During her recent US tour for the English translation of “All the Rivers,” her complicated 2014 novel about an Israeli woman and a Palestinian man who fall in love during a frigid New York City winter, Dorit Rabinyan spent much of her time on college campuses.

The university circuit was a noteworthy destination for this Israeli novelist, considering that her book, an exploration of shared destinies, was excluded in December 2015 from the Israeli Education Ministry’s list of books approved for high school reading for being too controversial.

The ban made it more appealing to the college audiences, who she said were a mixture of Jewish Americans, Israelis and students of Arab or Iranian heritage.

“It was fantastic,” said Rabinyan, who is herself of Iranian descent. “In a way, the commotion around this book has credited me with a kind of ‘radical’ label that made it more approachable.”

Politics took over the opening of every reading session, said Rabinyan, which to her was unsurprising in light of how her delicate and complex work had already been entangled in political scandal.

“It was provocative enough to appeal to students,” she said. And once their attention was engaged, they realized that “what literature should suggest to us as readers is beyond debate — it’s our ability to elaborate our perspectives and to have knowledge of the other from within his mind and feelings, allowing us to recognize the humanity of the other,” she said. “It makes us not only better human beings but better citizens of our worlds.”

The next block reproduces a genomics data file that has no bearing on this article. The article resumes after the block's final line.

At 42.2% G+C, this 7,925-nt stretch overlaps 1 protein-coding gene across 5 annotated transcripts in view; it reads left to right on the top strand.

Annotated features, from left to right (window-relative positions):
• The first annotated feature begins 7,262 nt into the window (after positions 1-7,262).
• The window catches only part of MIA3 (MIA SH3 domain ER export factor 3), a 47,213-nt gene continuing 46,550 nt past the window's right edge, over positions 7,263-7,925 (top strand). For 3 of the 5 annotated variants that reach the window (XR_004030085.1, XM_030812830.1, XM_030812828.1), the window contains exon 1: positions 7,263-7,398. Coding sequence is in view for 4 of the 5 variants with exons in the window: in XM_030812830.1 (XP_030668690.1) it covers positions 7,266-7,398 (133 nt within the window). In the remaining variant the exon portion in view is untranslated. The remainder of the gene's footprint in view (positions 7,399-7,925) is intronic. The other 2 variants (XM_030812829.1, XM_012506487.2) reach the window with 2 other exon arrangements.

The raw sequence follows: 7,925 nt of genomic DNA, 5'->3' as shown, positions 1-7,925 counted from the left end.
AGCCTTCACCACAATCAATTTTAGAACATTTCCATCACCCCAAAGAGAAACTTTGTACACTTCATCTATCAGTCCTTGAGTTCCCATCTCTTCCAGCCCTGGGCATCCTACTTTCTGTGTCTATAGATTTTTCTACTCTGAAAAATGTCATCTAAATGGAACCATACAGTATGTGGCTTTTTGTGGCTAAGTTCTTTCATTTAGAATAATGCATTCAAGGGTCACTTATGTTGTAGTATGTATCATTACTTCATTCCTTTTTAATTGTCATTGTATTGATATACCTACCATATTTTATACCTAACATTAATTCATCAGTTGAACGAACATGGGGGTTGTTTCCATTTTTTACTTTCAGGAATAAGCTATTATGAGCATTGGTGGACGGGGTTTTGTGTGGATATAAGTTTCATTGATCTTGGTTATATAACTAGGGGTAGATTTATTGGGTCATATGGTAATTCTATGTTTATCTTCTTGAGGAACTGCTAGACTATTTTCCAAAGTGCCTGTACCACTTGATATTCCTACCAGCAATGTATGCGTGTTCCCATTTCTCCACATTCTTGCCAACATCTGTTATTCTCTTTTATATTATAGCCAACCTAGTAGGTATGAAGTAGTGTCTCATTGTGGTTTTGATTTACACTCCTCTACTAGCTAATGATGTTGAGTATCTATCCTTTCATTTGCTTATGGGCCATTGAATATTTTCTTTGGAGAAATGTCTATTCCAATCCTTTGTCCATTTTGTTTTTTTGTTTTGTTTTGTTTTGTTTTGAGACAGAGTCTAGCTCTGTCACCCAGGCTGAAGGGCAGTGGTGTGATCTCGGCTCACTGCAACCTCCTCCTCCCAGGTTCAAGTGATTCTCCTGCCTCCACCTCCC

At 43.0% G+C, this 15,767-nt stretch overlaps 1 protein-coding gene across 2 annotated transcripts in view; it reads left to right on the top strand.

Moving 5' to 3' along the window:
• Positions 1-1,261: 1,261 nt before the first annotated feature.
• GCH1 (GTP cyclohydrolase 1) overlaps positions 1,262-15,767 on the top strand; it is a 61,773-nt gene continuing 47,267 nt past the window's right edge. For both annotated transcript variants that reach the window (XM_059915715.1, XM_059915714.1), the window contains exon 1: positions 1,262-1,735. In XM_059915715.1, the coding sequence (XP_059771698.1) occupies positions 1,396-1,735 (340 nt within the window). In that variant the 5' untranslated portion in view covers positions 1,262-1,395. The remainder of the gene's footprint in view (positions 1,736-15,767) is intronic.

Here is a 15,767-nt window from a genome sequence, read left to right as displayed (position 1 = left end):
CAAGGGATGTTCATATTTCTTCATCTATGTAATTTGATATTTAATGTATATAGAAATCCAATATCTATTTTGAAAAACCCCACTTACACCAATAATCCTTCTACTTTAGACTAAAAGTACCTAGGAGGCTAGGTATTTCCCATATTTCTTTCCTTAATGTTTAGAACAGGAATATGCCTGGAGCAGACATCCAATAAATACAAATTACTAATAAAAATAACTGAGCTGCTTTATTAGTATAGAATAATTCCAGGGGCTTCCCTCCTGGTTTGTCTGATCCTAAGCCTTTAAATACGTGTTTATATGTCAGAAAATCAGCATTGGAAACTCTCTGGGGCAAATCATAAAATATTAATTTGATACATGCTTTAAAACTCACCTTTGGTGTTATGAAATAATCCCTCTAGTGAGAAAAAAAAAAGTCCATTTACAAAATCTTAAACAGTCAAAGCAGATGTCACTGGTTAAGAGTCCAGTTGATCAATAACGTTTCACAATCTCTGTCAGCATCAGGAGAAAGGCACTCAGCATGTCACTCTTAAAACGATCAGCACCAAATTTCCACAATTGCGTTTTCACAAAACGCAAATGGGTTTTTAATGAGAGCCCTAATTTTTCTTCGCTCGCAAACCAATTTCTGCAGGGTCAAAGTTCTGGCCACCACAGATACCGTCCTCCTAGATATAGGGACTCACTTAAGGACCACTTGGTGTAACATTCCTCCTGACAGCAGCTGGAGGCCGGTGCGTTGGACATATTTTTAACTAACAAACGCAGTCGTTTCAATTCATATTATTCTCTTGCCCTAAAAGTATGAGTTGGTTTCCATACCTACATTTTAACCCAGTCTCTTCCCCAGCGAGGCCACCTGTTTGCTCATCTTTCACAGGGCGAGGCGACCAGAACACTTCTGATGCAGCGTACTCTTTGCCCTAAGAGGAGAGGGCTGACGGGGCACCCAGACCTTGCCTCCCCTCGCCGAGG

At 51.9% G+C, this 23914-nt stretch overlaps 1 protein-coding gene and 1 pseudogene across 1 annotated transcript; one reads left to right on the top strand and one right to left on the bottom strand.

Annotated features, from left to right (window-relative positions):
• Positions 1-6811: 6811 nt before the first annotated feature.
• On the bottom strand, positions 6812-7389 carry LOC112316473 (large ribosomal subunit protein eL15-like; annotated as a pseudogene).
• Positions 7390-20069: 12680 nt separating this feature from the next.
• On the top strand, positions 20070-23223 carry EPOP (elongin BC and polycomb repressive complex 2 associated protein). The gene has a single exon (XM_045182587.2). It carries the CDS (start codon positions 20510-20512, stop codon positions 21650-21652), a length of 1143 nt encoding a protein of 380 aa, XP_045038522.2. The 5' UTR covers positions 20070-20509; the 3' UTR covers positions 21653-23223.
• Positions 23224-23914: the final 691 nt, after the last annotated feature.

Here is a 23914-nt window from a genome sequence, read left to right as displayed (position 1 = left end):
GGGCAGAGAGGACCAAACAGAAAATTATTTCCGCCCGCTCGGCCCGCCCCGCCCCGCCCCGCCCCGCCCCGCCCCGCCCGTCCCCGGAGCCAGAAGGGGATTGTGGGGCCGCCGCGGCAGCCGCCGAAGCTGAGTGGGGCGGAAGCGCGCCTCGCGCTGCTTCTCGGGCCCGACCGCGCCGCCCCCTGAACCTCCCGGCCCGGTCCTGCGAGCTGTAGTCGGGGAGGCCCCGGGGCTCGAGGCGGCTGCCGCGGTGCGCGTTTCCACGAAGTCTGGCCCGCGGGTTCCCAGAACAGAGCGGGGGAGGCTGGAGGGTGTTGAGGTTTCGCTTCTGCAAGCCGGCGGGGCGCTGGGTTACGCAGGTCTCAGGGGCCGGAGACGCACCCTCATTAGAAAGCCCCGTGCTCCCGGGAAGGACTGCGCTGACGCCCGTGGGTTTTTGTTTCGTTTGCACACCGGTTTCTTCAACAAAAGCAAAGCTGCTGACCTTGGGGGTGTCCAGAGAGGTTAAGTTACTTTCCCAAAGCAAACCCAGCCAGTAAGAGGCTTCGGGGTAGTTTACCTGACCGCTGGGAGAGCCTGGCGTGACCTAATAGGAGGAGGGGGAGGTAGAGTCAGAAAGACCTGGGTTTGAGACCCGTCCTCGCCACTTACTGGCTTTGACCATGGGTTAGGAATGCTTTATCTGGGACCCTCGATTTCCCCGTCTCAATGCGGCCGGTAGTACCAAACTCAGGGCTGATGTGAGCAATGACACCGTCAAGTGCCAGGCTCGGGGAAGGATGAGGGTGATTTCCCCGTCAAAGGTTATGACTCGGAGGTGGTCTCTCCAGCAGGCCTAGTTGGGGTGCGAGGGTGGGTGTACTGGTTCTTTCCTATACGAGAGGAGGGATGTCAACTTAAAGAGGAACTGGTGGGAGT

Dorit Rabinyan's 'All The Rivers,' recently published in English (Courtesy Amazon)

Dorit Rabinyan’s ‘All The Rivers,’ recently published in English (Courtesy Amazon)

It took time for Rabinyan to hone that approach in the wake of the firestorm of debate and vitriol prompted by her novel, which was dedicated to her former lover, Palestinian artist Hassan Hourani, who drowned in 2003.

Rabinyan saw her book as being about the Jewish fear of being subsumed by the surrounding religions and cultures. That fear is represented by Liat, a middle-class Israeli woman from Tel Aviv temporarily working in New York as a translator, who must wrestle with her emotions and beliefs while falling in love with Hilmi, a Palestinian artist living in Brooklyn.

Rabinyan said she was initially hesitant about adapting Israel’s conflict into literature.

“I’ve always been a little bit suspicious, because sometimes this poetic sensibility in Israeli culture turns the conflict into something romantic,” she said. “There is nothing romantic about occupation and occupiers and the occupied. Nothing about these conditions makes it sexy, and it took a lot of effort to overcome that obstacle and make the relationship between Hilmi and Liat seem human and authentic.”

Israeli author Dorit Rabinyan (Moshe Shai/Flash90)

Israeli author Dorit Rabinyan (Moshe Shai/Flash90)

Rabinyan started and stopped writing the novel “a million times,” she said.

“You write and rewrite and rewrite until you come up with the most reflective tone,” she said.

It was also Rabinyan’s first novel written in the first person after two previous works written in the third person. She wrote her first book, “Persian Brides,” in 1997, when she was 23 years old. She is now 44.

It was her first time “importing a raw memory” from her own personal history and adapting that into fiction, she said, “with a decent amount of imagination, reinvention and fantasy in order to make it freshly alive enough to compete with the wholeness of the memory.”

She praised her translator, Jessica Cohen, for her marvelous “rewriting” of the book in English, and recalled her intensive work to make the New York City scenes feel authentic to New Yorkers.

“It’s an outsider’s view of New York,” she said.

There are also magical scenes about a garden grown by Hilmi during a sojourn back home to the West Bank, a “golden time” for him, said Rabinyan, written by her as she traveled back and forth to the West Bank to see, taste and feel a place that she wasn’t familiar with. “It was an exploration of my Hebrew,” she said.